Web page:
Selected records relating to the assassination of President John F. Kennedy, 1964-93. Unclassified Directorate of Operations personality files on Lee Harvey Oswald, 1963-93 and Raoul Wallenberg, 1945-93. Office of National Estimates publication, "The Law and Custom of the National Intelligence Estimate" by Sherman Kent. Estimates of the Office of Research and Estimates (ORE), 1946-50. National intelligence estimates concerning the Soviet Union, 1950-83 and Soviet military power, 1956-84. Directorate of Intelligence records relating to CIA reporting on the Soviet Union, 1957-79. Miscellaneous studies, 1954. Team A/Team B estimates of Soviet offensive threat, 1976. Articles, 1955-92, from Studies In Intelligence. Studies and other records relating to the activities of the Central Intelligence Agency in Guatamala, 1952-54. Records relating to the paramilitary Bay of Pigs invasion of Cuba, 1961. Daily calendars and telephone logs for Directors Sidney Souers and Hoyt Vandenberg, 1946-47.

    Subject Access Terms: Kennedy, John F. Oswald, Lee Harvey Wallenberg, Raoul Cuba Bay of Pigs.

    263.6 Cartographic Records (General)
    1971-86
    440 items

    Maps: Published maps of various countries, showing topography, population, administrative divisions, land utilization, economic activity, and ethnology, 1971-86.

    263.7 Motion Pictures (General)
    1952
    3 reels

    Films alleging the use of bacteriological or germ warfare by the United States during the Korean War, produced by the Peking Film Studio (with English-language narration) and by the National Film Studio of North Korea (English-language subtitles), 1952.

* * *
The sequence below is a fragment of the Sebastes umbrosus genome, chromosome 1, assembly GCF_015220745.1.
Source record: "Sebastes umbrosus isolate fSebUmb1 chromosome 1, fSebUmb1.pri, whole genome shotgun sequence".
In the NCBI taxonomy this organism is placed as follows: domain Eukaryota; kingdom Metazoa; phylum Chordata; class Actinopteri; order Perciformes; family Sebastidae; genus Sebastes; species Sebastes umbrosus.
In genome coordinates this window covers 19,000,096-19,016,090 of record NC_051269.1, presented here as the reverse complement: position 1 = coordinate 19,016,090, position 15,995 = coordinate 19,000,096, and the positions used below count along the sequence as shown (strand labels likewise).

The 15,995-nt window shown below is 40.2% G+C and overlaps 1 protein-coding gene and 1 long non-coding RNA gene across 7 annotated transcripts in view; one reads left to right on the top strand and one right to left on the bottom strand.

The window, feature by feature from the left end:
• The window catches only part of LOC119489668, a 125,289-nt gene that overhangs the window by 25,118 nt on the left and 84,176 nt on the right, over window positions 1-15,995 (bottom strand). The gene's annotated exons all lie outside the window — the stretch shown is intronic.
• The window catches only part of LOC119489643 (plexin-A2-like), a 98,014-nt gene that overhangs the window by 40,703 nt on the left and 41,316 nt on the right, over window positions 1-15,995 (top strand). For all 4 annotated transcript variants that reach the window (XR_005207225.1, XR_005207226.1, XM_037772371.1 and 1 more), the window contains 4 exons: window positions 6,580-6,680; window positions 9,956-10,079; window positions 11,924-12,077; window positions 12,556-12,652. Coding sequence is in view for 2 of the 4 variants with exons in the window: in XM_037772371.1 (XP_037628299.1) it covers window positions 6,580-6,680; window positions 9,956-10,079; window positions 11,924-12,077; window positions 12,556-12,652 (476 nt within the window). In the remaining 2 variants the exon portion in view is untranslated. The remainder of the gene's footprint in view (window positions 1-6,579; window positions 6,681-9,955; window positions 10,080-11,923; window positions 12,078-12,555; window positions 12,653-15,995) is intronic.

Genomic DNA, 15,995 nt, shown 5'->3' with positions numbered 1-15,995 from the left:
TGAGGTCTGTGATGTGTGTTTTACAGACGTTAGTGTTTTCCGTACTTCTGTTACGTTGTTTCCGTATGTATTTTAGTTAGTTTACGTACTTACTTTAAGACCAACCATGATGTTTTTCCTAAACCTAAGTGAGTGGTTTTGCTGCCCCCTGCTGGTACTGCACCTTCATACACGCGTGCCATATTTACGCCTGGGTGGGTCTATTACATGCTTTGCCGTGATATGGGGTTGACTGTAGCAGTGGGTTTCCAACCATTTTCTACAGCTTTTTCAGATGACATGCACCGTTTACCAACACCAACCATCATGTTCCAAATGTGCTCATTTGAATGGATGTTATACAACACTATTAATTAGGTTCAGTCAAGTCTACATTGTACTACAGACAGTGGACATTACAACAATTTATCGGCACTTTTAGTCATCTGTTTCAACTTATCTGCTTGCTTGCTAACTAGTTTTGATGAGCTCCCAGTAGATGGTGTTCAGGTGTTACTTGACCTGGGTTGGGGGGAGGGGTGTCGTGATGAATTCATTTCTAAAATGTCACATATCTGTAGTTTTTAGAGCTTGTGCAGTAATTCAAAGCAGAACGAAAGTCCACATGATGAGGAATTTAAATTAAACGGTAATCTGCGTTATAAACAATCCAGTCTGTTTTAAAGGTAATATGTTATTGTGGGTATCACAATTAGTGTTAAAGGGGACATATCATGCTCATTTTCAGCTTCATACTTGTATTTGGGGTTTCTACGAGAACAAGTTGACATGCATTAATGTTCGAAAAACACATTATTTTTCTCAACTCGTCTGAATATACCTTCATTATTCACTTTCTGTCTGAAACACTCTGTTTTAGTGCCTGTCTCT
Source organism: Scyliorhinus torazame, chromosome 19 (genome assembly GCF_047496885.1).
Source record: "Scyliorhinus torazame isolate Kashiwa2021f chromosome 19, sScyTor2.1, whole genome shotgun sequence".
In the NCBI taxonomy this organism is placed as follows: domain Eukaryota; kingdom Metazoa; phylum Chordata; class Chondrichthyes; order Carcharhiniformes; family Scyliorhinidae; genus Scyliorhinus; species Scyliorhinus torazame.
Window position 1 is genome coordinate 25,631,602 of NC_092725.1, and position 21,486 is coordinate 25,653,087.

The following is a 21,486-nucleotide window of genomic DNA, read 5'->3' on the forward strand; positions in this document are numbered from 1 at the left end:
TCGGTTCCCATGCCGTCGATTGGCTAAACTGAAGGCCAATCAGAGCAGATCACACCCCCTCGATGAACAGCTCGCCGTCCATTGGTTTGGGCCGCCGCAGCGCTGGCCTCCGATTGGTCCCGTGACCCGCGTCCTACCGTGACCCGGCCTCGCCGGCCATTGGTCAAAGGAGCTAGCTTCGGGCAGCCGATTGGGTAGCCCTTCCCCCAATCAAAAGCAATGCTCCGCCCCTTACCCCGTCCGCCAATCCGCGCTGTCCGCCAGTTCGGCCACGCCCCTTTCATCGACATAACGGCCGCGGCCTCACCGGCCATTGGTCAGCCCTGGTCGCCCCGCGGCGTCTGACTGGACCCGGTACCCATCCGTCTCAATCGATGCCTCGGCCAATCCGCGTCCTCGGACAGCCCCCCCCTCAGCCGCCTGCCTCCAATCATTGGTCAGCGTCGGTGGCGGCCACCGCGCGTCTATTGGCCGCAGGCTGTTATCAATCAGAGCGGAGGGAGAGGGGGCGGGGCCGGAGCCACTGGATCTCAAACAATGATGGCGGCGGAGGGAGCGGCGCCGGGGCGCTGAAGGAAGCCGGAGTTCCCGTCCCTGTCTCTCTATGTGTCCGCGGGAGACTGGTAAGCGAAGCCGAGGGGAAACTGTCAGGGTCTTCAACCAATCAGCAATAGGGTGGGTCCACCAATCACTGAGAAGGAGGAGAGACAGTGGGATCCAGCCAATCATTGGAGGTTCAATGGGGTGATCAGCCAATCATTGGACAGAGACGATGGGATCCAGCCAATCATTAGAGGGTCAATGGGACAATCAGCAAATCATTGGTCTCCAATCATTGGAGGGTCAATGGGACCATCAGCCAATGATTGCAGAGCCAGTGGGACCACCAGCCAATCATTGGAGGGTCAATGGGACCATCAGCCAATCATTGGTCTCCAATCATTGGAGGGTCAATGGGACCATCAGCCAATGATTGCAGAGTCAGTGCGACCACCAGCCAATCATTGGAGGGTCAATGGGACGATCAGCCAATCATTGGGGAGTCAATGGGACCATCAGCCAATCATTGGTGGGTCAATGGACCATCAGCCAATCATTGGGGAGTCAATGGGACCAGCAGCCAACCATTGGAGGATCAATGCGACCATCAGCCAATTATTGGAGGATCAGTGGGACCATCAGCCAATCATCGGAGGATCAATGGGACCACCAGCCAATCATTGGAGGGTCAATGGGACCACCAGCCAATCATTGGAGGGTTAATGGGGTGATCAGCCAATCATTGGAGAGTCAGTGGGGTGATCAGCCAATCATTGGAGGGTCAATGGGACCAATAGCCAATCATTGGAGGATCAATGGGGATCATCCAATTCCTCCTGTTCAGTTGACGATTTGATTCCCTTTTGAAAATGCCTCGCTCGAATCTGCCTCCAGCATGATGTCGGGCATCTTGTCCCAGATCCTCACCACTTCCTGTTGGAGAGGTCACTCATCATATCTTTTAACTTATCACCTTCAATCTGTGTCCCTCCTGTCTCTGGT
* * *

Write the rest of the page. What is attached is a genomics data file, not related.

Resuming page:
263.8 Sound Recordings (General)
    1963-64
    1 item

    Audiotape of Lee Harvey Oswald on the WDSU radio station program "Carte Blanche."

    Bibliographic note: Web version based on Guide to Federal Records in the National Archives of the United States. Compiled by Robert B. Matchette et al. Washington, DC: National Archives and Records Administration, 1995.
    3 volumes, 2428 pages.

    This Web version is updated from time to time to include records processed since 1995.


    1. Operation Paperclip

    Operation Paperclip

    Operation Paperclip was a CIA program to recruit German scientists with an intention to brainwash them and prepare them to serve in the U.S. In 1945, the U.S. President Harry Truman ordered the execution of the plan on condition to exclude those found ‘to have been a member of the Nazi Party’¦’ This would have excluded almost all of the German scientists. Therefore, the CIA white washed the public profiles of the German scientists and tailored their biographies to serve their purpose. About 1600 scientists legally migrated to the U.S. These scientists played an undeniable role in the realization of the U.S.’s ballistic missile technology and space programs. The success of Operation Paperclip was, therefore, one of the most valuable services rendered by the CIA.


    Intelligence, Policy, and Politics: The DCI, the White House, and Congress

    Crafting an Intelligence Community : Papers of the First Four DCIs

    Admiral Sidney W. Souers, General Hoyt S. Vandenberg, Admiral Roscoe H. Hillenkoetter and General William Bedell Smith accepted President Harry S. Truman’s challenge to craft an intelligence organization. Each man marked his tenure with his unique brand of leadership that provided his successor with the foundation needed for the next step toward the Central Intelligence Agency of today.

    The Crafting of an Intelligence Community collection of 800+ Agency documents along with 600 supplemental items shows the day-by-day activities, decisions, staff meetings and contacts that confronted each DCI. They ran the gamut of choosing a secretary to responding to a Presidential question to an evening social event with various ambassadors and dignitaries.